Once again, numbers and resources in ever-increasing quantities appear from the very moment that Kirchnerism landed in the Casa Rosada. All this, riveting the objective of turning Buenos Aires into a powerful fiefdom from which Cristina K would assert her political weight and pull the strings of the official party.
The account started, in the initial 2020, with at this point very moderate $ 378,445 million. And it grew dizzyingly until it accumulated $3.2 trillion as of December 2023, that is, an impressive leap in four years and a demonstration of concentrated power.
Of those $3.2 billion, 41%, or $1.3 billion, ended up in the Buenos Aires governorship. If you prefer, by igniting the management of Cristina K's favorite.
From there down, a little more than $316,000 million went to the City of Buenos Aires, 145,000 million to Santa Fe and about 129,000 million to Córdoba.
Faced with such disproportions and discretions, the arguments that refer to the contribution that the Province makes to tax co-participation falter, when, as is happening now, the way in which the resources of the national State are distributed is precisely discussed. For the time being, here we are talking about an arbitrary and scarce handling of legal supports.
The shadow of the fiscal adjustment projected by Javier Milei hangs over that territory, something that already figured in a commitment that the Kirchner government had assumed before the Monetary Fund in March 2022. In the words of the agreement, it is about the "reduction of discretionary transfers, current and capital, to provinces and state-owned enterprises."
As for the part that corresponds to state-owned companies, official data say that between January and November 2023 the National Treasury transferred $ 1.1 trillion to cover operating expenses and another 376,000 million for investments. Total, at the official exchange rate, around US$ 5,700 million.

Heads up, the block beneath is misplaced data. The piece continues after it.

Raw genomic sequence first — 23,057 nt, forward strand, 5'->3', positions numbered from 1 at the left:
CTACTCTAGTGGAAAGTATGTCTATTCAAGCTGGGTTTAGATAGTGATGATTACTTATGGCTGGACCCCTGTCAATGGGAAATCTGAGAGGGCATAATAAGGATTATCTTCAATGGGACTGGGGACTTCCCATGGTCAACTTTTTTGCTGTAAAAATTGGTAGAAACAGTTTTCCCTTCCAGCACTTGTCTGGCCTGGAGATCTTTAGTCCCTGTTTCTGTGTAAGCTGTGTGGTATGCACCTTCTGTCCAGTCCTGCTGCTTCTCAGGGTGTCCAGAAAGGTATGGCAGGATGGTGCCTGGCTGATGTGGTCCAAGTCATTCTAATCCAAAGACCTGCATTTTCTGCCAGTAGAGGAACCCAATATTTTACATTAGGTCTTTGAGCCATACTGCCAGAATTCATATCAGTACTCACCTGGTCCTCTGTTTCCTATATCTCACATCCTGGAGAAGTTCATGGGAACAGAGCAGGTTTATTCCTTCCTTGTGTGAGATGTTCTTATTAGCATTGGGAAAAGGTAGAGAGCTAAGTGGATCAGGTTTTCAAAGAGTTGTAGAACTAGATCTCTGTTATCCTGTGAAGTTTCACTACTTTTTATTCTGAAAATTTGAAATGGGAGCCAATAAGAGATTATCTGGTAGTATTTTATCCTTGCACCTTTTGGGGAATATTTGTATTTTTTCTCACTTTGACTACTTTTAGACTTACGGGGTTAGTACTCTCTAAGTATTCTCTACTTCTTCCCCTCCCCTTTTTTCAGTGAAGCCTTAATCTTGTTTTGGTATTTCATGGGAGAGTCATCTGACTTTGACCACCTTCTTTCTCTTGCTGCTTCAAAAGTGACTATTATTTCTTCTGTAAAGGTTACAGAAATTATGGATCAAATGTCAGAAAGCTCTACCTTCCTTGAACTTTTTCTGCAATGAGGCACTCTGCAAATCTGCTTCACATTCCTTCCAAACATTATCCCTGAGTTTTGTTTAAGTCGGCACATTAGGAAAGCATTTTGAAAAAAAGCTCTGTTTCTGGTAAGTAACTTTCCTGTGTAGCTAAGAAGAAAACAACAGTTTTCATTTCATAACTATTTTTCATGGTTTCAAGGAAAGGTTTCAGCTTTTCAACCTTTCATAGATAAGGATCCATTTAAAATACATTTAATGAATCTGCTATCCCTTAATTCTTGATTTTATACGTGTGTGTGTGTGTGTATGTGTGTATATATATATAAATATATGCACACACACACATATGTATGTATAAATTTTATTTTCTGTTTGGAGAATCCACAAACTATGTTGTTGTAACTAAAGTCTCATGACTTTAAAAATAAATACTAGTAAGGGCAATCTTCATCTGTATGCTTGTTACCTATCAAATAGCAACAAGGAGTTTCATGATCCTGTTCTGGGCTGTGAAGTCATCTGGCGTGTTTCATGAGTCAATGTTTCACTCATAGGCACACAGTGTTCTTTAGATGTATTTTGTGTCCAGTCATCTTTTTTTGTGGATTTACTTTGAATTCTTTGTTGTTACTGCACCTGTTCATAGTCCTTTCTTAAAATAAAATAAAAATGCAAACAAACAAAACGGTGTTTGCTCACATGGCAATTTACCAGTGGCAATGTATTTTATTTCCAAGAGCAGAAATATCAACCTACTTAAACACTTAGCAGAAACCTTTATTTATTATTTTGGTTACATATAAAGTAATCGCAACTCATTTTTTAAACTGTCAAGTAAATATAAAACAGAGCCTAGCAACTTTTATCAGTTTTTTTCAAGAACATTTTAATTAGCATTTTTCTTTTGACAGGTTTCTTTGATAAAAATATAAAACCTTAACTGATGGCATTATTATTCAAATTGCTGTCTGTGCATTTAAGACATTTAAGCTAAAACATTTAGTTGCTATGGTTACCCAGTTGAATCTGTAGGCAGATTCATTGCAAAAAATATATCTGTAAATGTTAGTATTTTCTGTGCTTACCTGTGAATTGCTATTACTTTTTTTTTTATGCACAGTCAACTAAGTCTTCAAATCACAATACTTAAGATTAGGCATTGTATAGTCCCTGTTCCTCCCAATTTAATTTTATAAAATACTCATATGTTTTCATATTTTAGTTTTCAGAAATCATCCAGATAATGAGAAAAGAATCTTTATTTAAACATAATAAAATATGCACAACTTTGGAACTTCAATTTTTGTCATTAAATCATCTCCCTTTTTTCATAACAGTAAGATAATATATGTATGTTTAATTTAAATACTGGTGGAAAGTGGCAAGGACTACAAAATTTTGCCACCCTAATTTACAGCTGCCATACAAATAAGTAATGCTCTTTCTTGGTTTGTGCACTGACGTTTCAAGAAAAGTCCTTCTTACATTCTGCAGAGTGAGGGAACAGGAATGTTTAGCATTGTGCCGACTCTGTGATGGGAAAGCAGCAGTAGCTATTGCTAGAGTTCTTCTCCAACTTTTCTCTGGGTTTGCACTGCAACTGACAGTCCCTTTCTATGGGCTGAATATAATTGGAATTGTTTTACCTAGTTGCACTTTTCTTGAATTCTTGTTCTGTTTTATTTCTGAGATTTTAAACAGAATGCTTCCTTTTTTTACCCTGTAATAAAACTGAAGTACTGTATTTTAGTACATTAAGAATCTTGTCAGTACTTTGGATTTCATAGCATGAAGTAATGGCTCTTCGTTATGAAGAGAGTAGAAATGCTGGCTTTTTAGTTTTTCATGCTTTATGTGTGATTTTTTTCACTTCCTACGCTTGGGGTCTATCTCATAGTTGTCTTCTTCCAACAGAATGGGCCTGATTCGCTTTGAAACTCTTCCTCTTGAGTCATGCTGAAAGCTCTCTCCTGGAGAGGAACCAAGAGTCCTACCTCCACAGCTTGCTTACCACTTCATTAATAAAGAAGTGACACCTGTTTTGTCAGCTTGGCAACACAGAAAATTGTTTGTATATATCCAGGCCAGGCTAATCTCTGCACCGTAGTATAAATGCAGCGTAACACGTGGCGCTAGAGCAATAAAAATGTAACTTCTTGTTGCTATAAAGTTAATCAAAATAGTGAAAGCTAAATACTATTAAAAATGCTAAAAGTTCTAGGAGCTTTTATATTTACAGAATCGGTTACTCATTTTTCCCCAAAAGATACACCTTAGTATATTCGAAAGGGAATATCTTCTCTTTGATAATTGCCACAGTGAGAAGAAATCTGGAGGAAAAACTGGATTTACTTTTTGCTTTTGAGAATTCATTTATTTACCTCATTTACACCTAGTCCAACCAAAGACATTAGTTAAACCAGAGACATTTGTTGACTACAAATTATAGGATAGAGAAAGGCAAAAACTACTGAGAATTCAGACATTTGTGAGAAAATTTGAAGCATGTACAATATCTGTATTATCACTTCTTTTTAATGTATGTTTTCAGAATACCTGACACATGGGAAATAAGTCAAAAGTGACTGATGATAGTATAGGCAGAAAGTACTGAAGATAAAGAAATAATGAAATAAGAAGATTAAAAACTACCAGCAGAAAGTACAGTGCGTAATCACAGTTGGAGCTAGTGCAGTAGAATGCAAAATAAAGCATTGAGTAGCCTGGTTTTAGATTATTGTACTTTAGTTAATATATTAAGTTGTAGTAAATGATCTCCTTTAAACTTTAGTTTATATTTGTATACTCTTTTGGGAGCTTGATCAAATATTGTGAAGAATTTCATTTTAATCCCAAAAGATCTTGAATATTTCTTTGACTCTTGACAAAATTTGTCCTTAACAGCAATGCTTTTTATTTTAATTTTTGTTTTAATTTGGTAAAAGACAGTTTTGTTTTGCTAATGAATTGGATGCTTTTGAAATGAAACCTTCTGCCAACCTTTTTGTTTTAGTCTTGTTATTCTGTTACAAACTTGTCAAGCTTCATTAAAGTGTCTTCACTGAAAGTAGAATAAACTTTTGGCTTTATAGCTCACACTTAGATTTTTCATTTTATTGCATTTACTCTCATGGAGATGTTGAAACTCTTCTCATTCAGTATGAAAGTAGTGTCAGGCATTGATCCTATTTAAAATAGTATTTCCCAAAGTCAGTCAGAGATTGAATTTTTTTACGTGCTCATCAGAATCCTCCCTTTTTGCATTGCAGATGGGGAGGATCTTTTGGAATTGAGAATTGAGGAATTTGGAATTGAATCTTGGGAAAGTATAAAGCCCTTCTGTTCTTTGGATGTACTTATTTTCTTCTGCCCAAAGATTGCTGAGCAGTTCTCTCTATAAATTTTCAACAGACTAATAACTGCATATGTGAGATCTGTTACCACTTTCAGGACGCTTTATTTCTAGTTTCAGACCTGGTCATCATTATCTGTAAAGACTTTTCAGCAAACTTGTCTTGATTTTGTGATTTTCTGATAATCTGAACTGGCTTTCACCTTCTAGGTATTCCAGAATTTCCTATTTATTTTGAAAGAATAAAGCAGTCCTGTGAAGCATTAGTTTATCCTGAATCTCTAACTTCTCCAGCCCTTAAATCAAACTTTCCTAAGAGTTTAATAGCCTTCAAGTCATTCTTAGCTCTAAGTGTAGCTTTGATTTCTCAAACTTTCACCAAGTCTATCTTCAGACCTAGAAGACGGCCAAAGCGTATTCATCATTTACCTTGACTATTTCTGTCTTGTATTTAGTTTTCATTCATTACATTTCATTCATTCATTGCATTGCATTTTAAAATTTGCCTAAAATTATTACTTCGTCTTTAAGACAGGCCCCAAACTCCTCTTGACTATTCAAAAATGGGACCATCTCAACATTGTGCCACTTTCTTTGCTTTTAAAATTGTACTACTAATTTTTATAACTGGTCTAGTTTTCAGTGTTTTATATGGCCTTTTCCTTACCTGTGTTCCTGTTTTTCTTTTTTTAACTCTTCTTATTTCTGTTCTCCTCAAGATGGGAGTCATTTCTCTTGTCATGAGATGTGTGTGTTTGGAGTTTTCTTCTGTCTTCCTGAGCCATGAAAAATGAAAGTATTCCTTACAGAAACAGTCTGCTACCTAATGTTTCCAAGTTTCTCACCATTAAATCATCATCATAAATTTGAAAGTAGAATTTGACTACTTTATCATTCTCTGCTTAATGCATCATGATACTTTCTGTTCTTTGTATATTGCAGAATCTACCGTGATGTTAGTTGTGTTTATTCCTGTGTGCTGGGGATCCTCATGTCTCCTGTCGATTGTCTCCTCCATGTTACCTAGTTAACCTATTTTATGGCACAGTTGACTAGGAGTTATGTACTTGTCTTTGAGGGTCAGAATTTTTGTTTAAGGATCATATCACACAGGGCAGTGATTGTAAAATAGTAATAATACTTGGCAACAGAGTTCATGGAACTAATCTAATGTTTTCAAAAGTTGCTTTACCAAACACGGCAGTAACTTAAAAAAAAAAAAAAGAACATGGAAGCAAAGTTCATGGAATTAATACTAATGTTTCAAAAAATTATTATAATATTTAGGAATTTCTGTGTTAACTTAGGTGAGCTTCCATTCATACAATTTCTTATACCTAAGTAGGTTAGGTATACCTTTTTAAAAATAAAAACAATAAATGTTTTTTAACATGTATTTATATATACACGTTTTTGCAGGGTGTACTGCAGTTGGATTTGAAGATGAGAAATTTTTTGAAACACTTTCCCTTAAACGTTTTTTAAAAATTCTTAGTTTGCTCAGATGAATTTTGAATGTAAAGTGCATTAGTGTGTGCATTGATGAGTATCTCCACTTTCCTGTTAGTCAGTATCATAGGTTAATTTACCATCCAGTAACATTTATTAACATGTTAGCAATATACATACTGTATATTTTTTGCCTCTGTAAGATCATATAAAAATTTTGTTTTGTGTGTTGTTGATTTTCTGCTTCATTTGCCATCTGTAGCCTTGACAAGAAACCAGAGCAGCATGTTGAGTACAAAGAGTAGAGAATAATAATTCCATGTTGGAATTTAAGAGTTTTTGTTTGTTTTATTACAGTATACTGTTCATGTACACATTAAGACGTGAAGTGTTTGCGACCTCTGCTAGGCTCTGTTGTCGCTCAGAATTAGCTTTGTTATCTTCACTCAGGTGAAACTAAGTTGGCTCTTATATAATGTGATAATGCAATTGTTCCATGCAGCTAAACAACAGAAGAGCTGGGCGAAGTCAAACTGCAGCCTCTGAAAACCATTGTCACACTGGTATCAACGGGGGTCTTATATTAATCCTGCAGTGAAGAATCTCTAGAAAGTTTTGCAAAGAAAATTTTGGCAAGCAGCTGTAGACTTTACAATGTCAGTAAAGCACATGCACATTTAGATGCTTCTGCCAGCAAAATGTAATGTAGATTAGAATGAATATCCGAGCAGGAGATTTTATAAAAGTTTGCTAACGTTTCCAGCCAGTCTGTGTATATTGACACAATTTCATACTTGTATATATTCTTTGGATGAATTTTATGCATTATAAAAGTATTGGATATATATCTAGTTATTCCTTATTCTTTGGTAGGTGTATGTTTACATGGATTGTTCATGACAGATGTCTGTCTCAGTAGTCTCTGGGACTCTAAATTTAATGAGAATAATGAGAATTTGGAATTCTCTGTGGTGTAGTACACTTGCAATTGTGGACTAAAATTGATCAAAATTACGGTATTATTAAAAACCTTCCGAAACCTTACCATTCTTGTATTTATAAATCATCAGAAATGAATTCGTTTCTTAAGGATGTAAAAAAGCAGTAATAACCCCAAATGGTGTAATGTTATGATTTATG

It is clear that the commitment that Sergio Massa had to fulfill is still pending and that in terms of fiscal imbalance his legacy amounts to 5 percentage points of GDP. Put another way, balancing the books in 2024 involves a cut equivalent to a staggering $9.1 trillion.
On the other hand, it remains to be seen how much Kicillof would have to deal with, in an eventual cut in the funds that bank the social plans in his province.
This would be the case, for example, of the $896,000 million that in 2023 was spent on the Empower Work program and the $247,000 million allocated to the food card that, separated or added, far exceed the amounts that Kirchnerism transferred to any of the remaining provinces.
There is a cross-reference in the midst of the rain of resources that falls without pause on Buenos Aires and it is not, precisely, a favorable note to the governor. This is no less than 47% who recorded the poverty rate in the first half of 2023, equivalent to 6 million people.
By the end of 2023, the figures will therefore be much worse than the 40.5% and 5 million people who were in poverty when Kicillof settled in the Province, and something will also have become clear: that no matter how much it is, money alone does not guarantee good management.